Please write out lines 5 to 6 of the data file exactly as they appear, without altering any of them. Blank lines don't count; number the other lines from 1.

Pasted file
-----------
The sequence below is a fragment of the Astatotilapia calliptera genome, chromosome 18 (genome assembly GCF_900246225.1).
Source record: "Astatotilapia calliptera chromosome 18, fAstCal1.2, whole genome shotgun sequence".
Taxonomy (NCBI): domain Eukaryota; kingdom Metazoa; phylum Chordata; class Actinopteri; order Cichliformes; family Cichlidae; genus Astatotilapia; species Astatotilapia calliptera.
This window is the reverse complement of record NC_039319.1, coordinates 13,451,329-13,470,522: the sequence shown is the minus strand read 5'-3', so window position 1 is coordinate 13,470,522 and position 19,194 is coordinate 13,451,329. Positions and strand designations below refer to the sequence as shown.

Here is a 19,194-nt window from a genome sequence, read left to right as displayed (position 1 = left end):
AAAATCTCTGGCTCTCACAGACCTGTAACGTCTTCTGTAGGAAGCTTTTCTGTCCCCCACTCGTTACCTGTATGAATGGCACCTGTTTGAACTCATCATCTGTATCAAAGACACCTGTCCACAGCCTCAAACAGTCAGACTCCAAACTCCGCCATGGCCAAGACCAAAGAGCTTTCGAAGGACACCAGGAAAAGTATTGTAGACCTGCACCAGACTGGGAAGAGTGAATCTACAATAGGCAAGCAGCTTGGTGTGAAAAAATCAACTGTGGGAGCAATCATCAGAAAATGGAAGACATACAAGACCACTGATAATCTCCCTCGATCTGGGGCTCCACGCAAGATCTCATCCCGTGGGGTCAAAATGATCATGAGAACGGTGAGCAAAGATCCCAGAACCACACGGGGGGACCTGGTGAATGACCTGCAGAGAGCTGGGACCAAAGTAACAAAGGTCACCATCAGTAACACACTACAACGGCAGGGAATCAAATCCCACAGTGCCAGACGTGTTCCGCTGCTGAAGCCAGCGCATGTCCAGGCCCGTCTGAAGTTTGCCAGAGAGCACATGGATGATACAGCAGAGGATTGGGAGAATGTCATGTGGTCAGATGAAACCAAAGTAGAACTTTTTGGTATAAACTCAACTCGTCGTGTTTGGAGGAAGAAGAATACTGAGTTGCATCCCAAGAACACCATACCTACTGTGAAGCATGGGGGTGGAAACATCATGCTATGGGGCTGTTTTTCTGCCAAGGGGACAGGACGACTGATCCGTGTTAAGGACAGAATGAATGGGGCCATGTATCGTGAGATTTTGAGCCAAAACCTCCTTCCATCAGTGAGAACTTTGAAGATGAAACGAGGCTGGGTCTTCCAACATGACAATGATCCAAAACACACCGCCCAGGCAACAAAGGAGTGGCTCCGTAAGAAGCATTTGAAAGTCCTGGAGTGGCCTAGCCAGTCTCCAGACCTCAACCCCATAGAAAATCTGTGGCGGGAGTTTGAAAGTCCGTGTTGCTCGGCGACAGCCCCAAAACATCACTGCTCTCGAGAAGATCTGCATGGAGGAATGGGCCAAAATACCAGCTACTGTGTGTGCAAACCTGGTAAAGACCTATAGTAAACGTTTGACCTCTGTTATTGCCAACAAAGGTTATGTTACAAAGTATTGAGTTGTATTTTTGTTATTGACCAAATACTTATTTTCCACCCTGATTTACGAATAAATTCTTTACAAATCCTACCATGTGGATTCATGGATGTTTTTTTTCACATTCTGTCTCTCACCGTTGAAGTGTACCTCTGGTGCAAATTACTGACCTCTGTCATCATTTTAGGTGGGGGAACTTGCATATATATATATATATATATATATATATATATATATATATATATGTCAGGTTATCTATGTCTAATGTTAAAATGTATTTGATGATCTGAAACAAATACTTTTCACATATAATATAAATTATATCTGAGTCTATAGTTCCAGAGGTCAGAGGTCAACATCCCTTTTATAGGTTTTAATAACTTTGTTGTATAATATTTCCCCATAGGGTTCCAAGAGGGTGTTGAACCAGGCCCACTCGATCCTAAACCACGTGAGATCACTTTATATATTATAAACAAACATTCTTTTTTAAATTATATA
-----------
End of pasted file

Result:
Here is a 19,194-nt window from a genome sequence, read left to right as displayed (position 1 = left end):
AAAATCTCTGGCTCTCACAGACCTGTAACGTCTTCTGTAGGAAGCTTTTCTGTCCCCCACTCGTTACCTGTATGAATGGCACCTGTTTGAACTCATCATCTGTATCAAAGACACCTGTCCACAGCCTCAAACAGTCAGACTCCAAACTCCGCCATGGCCAAGACCAAAGAGCTTTCGAAGGACACCAGGAAAAGTATTGTAGACCTGCACCAGACTGGGAAGAGTGAATCTACAATAGGCAAGCAGCTTGGTGTGAAAAAATCAACTGTGGGAGCAATCATCAGAAAATGGAAGACATACAAGACCACTGATAATCTCCCTCGATCTGGGGCTCCACGCAAGATCTCATCCCGTGGGGTCAAAATGATCATGAGAACGGTGAGCAAAGATCCCAGAACCACACGGGGGGACCTGGTGAATGACCTGCAGAGAGCTGGGACCAAAGTAACAAAGGTCACCATCAGTAACACACTACAACGGCAGGGAATCAAATCCCACAGTGCCAGACGTGTTCCGCTGCTGAAGCCAGCGCATGTCCAGGCCCGTCTGAAGTTTGCCAGAGAGCACATGGATGATACAGCAGAGGATTGGGAGAATGTCATGTGGTCAGATGAAACCAAAGTAGAACTTTTTGGTATAAACTCAACTCGTCGTGTTTGGAGGAAGAAGAATACTGAGTTGCATCCCAAGAACACCATACCTACTGTGAAGCATGGGGGTGGAAACATCATGCTATGGGGCTGTTTTTCTGCCAAGGGGACAGGACGACTGATCCGTGTTAAGGACAGAATGAATGGGGCCATGTATCGTGAGATTTTGAGCCAAAACCTCCTTCCATCAGTGAGAACTTTGAAGATGAAACGAGGCTGGGTCTTCCAACATGACAATGATCCAAAACACACCGCCCAGGCAACAAAGGAGTGGCTCCGTAAGAAGCATTTGAAAGTCCTGGAGTGGCCTAGCCAGTCTCCAGACCTCAACCCCATAGAAAATCTGTGGCGGGAGTTTGAAAGTCCGTGTTGCTCGGCGACAGCCCCAAAACATCACTGCTCTCGAGAAGATCTGCATGGAGGAATGGGCCAAAATACCAGCTACTGTGTGTGCAAACCTGGTAAAGACCTATAGTAAACGTTTGACCTCTGTTATTGCCAACAAAGGTTATGTTACAAAGTATTGAGTTGTATTTTTGTTATTGACCAAATACTTATTTTCCACCCTGATTTACGAATAAATTCTTTACAAATCCTACCATGTGGATTCATGGATGTTTTTTTTCACATTCTGTCTCTCACCGTTGAAGTGTACCTCTGGTGCAAATTACTGACCTCTGTCATCATTTTAGGTGGGGGAACTTGCATATATATATATATATATATATATATATATATATATATATATATGTCAGGTTATCTATGTCTAATGTTAAAATGTATTTGATGATCTGAAACAAATACTTTTCACATATAATATAAATTATATCTGAGTCTATAGTTCCAGAGGTCAGAGGTCAACATCCCTTTTATAGGTTTTAATAACTTTGTTGTATAATATTTCCCCATAGGGTTCCAAGAGGGTGTTGAACCAGGCCCACTCGATCCTAAACCACGTGAGATCACTTTATATATTATAAACAAACATTCTTTTTTAAATTATATA